At least there appears to be evidence on several levels that the vast majority of people are quite satisfied with trusting the supermarket as the source of food, which is as it should be if the food production system from farm to table is following all the regulations.
In fact, it seems we are actually moving toward an ever greater reliance on stores for our food.
Drive around a rural hub city such as Yorkton and that reality is seen in how few backyard gardens there are.
The one-time potato patch has been replaced by a gazebo. The pea patch is replaced by a storage shed, and the rest of the food garden replaced by lawn.
The desire to get home from work and weed the garden, or to shell and freeze peas simply isn’t there for many.
Now, you might think it different on the farm, especially given our rural history which is largely based on mixed farms, but that doesn’t seem the case either.
When I was a youngster, and yes that is now 50 years in the past, most farms kept some chickens, likely a few pigs, and almost certainly a huge garden.
Last week I visited a small farm where the first litter of pigs was happily nursing. The family wasn’t exactly wanting to farrow a sow, but they were finding it increasingly difficult to find weanling pigs to purchase which they could then grow out and butcher. The situation suggests there are simply fewer people producing pigs.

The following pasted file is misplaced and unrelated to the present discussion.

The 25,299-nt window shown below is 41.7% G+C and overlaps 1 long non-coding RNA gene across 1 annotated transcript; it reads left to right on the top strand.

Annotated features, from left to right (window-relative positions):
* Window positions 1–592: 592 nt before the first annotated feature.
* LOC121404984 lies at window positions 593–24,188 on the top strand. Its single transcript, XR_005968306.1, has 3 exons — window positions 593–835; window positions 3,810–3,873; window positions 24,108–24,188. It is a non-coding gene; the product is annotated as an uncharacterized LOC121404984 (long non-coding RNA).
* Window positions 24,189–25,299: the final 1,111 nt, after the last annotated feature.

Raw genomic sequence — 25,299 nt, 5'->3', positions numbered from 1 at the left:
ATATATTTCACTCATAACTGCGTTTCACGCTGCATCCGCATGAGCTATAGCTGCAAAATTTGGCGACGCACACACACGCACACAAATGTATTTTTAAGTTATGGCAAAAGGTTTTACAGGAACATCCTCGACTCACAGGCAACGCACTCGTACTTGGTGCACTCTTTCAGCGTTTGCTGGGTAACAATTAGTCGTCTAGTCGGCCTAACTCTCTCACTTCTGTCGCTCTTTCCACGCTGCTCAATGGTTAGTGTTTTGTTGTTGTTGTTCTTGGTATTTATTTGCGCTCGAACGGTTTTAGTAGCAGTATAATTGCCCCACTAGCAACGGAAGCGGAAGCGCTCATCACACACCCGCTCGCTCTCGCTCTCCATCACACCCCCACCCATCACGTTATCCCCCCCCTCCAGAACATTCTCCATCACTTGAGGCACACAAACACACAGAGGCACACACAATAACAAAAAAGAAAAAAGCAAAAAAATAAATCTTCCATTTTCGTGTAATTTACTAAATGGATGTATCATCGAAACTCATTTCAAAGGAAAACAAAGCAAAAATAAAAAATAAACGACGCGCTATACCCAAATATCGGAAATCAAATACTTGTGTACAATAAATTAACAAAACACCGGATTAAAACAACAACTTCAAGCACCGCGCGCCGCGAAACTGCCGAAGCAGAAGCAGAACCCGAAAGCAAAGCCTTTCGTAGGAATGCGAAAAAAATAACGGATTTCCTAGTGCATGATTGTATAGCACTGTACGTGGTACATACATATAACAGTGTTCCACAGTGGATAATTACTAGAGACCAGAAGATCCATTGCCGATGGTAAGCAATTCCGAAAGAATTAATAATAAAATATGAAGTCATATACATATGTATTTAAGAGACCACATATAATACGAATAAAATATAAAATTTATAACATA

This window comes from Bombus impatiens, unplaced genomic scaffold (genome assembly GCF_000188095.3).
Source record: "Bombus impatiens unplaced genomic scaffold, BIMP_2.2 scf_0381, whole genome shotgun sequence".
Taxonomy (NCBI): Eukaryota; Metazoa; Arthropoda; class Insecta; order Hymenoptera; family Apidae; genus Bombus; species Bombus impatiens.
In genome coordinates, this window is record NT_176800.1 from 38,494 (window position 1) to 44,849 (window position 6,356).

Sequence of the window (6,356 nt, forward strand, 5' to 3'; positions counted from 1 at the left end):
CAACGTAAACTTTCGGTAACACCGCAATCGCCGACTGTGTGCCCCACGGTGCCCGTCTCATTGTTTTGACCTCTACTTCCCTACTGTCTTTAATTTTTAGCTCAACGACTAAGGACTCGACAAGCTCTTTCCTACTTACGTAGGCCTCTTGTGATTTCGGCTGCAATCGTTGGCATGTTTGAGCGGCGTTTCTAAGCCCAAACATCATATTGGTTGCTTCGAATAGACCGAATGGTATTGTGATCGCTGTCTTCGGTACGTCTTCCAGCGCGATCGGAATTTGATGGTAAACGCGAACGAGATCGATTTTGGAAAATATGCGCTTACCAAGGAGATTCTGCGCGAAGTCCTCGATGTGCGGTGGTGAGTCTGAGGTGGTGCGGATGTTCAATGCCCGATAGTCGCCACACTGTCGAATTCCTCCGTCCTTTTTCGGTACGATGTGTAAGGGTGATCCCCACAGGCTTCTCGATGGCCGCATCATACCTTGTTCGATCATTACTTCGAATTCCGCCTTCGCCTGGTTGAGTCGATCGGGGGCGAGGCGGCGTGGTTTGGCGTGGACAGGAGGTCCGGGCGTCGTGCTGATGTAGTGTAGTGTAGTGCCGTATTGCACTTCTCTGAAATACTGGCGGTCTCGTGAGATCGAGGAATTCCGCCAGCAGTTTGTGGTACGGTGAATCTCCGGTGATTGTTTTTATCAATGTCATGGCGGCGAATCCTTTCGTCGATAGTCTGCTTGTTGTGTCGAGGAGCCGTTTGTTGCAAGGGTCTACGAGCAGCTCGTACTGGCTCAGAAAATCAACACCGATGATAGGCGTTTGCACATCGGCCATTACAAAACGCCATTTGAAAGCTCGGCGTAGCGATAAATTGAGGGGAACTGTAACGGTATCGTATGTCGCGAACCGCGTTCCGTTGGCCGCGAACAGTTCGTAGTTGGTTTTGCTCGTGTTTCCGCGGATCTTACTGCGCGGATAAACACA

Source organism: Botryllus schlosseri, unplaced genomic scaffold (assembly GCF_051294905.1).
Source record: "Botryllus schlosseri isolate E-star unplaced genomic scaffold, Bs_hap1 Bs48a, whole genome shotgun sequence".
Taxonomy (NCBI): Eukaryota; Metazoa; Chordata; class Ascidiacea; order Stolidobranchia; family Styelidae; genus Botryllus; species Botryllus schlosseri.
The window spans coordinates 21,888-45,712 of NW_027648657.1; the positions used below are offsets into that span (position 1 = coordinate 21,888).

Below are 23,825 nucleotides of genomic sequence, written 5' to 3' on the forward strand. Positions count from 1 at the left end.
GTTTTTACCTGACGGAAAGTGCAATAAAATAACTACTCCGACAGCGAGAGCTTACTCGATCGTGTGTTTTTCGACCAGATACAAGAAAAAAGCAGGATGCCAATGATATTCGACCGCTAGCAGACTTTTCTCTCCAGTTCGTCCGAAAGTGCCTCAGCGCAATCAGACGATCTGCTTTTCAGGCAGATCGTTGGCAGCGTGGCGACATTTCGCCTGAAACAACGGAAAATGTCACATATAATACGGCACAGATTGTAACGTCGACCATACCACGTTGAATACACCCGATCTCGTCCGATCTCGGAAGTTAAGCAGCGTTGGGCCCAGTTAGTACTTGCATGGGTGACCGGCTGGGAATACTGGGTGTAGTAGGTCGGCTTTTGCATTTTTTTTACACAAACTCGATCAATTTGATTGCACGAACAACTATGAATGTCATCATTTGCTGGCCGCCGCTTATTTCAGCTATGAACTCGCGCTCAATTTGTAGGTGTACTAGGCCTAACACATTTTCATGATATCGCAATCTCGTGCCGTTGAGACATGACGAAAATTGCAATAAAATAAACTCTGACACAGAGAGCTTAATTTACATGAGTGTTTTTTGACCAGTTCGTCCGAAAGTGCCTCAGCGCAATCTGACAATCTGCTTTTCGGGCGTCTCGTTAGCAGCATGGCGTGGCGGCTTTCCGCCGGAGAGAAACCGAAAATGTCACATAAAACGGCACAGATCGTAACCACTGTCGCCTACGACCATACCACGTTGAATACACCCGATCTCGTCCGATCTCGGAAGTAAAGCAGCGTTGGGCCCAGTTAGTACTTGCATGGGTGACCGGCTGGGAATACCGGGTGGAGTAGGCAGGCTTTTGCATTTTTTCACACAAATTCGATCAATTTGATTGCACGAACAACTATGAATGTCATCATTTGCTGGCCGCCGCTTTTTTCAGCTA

The same family had built a butcher shop for their own use, again not because they wanted the added work, but because finding a butcher shop doing custom work that was not booked for months in advance was becoming impossible.
If farmers were looking to produce their own food because of a perception it was better, one might expect local butcher shops to be doing a profitable trade that would spur growth of shops, not closures.
Of course in the end it comes down to a matter of dollars.
The family admitted raising their own chickens and pigs does not mean lower cost fare on the table, especially if they factor in a fair value for their time raising and butchering their food.
That is an interesting perspective and leaves a rather basic question, how have we arrived at a time where food can be produced hundreds of miles away, processed hundreds of miles away, trucked to a local store where it is stocked on a shelf, and all done at a lower cost than we can raise our own?
The answer is likely one consumers will not want to hear, but the food system as it exists costs too little in the store, with profits, especially for primary producers, less than it should be.
It is something to think about when next you walk down the store aisle.